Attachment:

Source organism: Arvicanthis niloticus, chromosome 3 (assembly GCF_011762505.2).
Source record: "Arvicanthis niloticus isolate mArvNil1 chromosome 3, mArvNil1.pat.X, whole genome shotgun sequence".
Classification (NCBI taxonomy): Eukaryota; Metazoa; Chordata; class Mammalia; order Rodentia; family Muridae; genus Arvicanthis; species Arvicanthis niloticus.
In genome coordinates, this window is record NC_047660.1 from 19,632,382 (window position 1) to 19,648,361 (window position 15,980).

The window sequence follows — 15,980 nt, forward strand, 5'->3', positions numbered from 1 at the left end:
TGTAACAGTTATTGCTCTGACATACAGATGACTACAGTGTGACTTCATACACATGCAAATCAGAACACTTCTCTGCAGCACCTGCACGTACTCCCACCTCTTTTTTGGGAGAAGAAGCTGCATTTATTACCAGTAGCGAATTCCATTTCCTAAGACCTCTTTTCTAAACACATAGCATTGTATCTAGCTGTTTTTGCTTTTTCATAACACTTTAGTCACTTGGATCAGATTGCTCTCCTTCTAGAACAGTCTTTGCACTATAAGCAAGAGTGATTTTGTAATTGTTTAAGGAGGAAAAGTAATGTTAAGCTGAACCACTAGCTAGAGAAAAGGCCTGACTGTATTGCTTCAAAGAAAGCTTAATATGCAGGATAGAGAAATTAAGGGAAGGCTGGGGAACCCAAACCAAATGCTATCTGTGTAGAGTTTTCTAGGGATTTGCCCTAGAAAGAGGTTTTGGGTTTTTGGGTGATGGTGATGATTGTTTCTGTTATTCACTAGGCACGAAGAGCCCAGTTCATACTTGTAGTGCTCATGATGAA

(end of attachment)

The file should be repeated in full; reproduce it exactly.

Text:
Source organism: Arvicanthis niloticus, chromosome 3 (assembly GCF_011762505.2).
Source record: "Arvicanthis niloticus isolate mArvNil1 chromosome 3, mArvNil1.pat.X, whole genome shotgun sequence".
Classification (NCBI taxonomy): Eukaryota; Metazoa; Chordata; class Mammalia; order Rodentia; family Muridae; genus Arvicanthis; species Arvicanthis niloticus.
In genome coordinates, this window is record NC_047660.1 from 19,632,382 (window position 1) to 19,648,361 (window position 15,980).

The window sequence follows — 15,980 nt, forward strand, 5'->3', positions numbered from 1 at the left end:
TGTAACAGTTATTGCTCTGACATACAGATGACTACAGTGTGACTTCATACACATGCAAATCAGAACACTTCTCTGCAGCACCTGCACGTACTCCCACCTCTTTTTTGGGAGAAGAAGCTGCATTTATTACCAGTAGCGAATTCCATTTCCTAAGACCTCTTTTCTAAACACATAGCATTGTATCTAGCTGTTTTTGCTTTTTCATAACACTTTAGTCACTTGGATCAGATTGCTCTCCTTCTAGAACAGTCTTTGCACTATAAGCAAGAGTGATTTTGTAATTGTTTAAGGAGGAAAAGTAATGTTAAGCTGAACCACTAGCTAGAGAAAAGGCCTGACTGTATTGCTTCAAAGAAAGCTTAATATGCAGGATAGAGAAATTAAGGGAAGGCTGGGGAACCCAAACCAAATGCTATCTGTGTAGAGTTTTCTAGGGATTTGCCCTAGAAAGAGGTTTTGGGTTTTTGGGTGATGGTGATGATTGTTTCTGTTATTCACTAGGCACGAAGAGCCCAGTTCATACTTGTAGTGCTCATGATGAA